Over 70% of the animals and plants that are endemic to the island of Sri Lanka—and thus found nowhere else on Earth—are supported in the Sri Lanka Lowland Rain Forests ecoregion. Recent and ongoing explorations keep adding dozens of species more to the lists of endemics. For example, dedicated amphibian surveys increased the number of frog species described from 35 to over 250 in short period time, and the same is true for most other smaller taxonomic groups.
The ecoregion represents the tropical rainforests of the southwest quarter of the island. These rainforests have been separated from the nearest rainforests in the Western Ghats mountain range along the west coast of India since the late Miocene, over 7 million years ago, allowing species to evolve in isolation[iii]. The vegetation is primarily influenced by a southwest monsoon, which brings over 5,000 mm of rainfall between May and September. Temperatures are nearly constant year-round, varying only slightly, from 27 to 30°C. Relative humidity is high, ranging from 80 to 85%, creating conditions typical in rainforests.
The large trees in these rainforests, with a canopy of over 40 m, are characterized by two communities. One is dominated by species of the genus Dipterocarpus, so named on account of the two ‘wings’ attached to the seeds that allow them to spiral and disperse far from the mother tree. The other community is dominated by species of two genera, Mesua and Shorea.
Trees in the family Dipterocarpaceae dominate most Asian rainforests, but virtually all of the species in Sri Lanka are endemic to its rainforests. In addition to the richness of endemic species among the large trees, the smaller plants also have high proportions of endemicity, and these are usually indicators of forest disturbance levels. For instance, an endemic ground orchid known as ‘wanaraja’ or king of the forest (Anoectochilus setaceus) is found only in undisturbed portions of these rain forests.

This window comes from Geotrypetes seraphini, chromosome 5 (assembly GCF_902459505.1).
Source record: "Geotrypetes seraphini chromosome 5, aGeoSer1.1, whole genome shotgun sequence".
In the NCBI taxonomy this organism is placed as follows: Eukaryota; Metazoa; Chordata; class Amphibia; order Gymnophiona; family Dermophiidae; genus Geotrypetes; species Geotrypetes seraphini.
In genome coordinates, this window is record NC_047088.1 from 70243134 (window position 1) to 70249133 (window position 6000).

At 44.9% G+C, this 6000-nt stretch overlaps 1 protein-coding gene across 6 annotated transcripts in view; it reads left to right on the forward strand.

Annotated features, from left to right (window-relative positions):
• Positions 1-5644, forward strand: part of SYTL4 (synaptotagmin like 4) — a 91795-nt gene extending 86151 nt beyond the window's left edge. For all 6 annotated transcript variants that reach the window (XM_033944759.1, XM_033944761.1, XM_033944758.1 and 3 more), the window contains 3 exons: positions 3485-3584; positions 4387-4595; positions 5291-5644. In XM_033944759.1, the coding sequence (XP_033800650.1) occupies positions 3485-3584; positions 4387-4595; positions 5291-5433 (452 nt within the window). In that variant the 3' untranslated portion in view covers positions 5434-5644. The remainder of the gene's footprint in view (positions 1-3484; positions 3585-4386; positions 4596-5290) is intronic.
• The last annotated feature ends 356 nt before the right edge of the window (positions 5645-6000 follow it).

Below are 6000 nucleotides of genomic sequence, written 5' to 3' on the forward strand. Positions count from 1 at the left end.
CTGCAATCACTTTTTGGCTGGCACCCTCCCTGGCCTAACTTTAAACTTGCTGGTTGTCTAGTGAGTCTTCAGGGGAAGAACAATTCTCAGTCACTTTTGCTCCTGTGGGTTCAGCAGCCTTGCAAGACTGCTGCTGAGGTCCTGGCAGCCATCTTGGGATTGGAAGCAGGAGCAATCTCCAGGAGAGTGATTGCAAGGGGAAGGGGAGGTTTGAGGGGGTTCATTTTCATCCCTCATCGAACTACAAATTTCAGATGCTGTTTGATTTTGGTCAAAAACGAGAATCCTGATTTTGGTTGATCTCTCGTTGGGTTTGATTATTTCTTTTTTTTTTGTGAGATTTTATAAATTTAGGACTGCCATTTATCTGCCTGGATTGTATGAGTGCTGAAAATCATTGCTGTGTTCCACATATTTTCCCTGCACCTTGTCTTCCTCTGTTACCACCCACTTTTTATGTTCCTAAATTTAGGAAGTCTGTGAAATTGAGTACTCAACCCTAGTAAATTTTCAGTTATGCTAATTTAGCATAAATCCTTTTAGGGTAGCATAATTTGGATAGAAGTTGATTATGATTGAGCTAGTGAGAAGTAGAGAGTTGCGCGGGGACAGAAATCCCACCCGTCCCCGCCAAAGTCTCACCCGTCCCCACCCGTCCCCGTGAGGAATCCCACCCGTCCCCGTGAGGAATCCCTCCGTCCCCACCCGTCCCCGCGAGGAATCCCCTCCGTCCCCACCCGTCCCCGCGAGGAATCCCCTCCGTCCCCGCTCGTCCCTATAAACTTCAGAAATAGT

Rainforests lack a diverse megavertebrate community. The largest predator is the Sri Lankan leopard, an endemic subspecies. Others include the fishing cat, jungle cat, and rusty spotted cat, which is also the smallest wild cat in the world. The purple-faced leaf monkey is an endemic primate in this ecoregion. The ecoregion is completely contained within an Endemic Bird Area because of the high number of endemic birds, such as the Sri Lanka blue magpie, and Sri Lanka whistling-thrush.
Most of the natural forests in this ecoregion have been cleared for tea, rubber, and coconut plantations, as well as for rice paddies and human settlements. Over half of Sri Lanka’s human population lives in this small ecoregion, which represents less than 25 percent of the land area. Forest clearing is prohibited by law, but clearing for settlements, timber, and agriculture continues to encroach into the remaining fragments. Of the five protected areas in the ecoregion, Sinharaja Natural Heritage Wilderness Area and Peak Wilderness Sanctuary are the two largest. Since Sri Lanka’s important and irreplaceable biodiversity is in this ecoregion, the current level of protection is inadequate.
The most important conservation action are to amalgamate remaining adjacent forest patches into protected area complexes and create larger landscapes to maintain ecological connectivity; engage the community in the landscape matrix surrounding the forests as conservation stewards to facilitate sustainable matrix management; establish a Green Fund to purchase strategic lands for conservation set-asides and Public-Private Partnerships to manage Forest Reserves.
1. National Biodiversity Strategic Action Plan 2016-2022, Sri Lanka. Biodiversity Secretariat, Ministry of Mahaweli Development and Environment. May 2016.
2. Wikramanayake, E, E. Dinerstein, et al. 2002. Terrestrial Ecoregions of the Indo-Pacific: A Conservation Assessment. Island Press.
3. Integrated Spatial Planning and Analysis to Prioritize Biodiversity Conservation in Sri Lanka. Environmental Foundation, Ltd and National Biodiversity Secretariat, Sri Lanka. 2017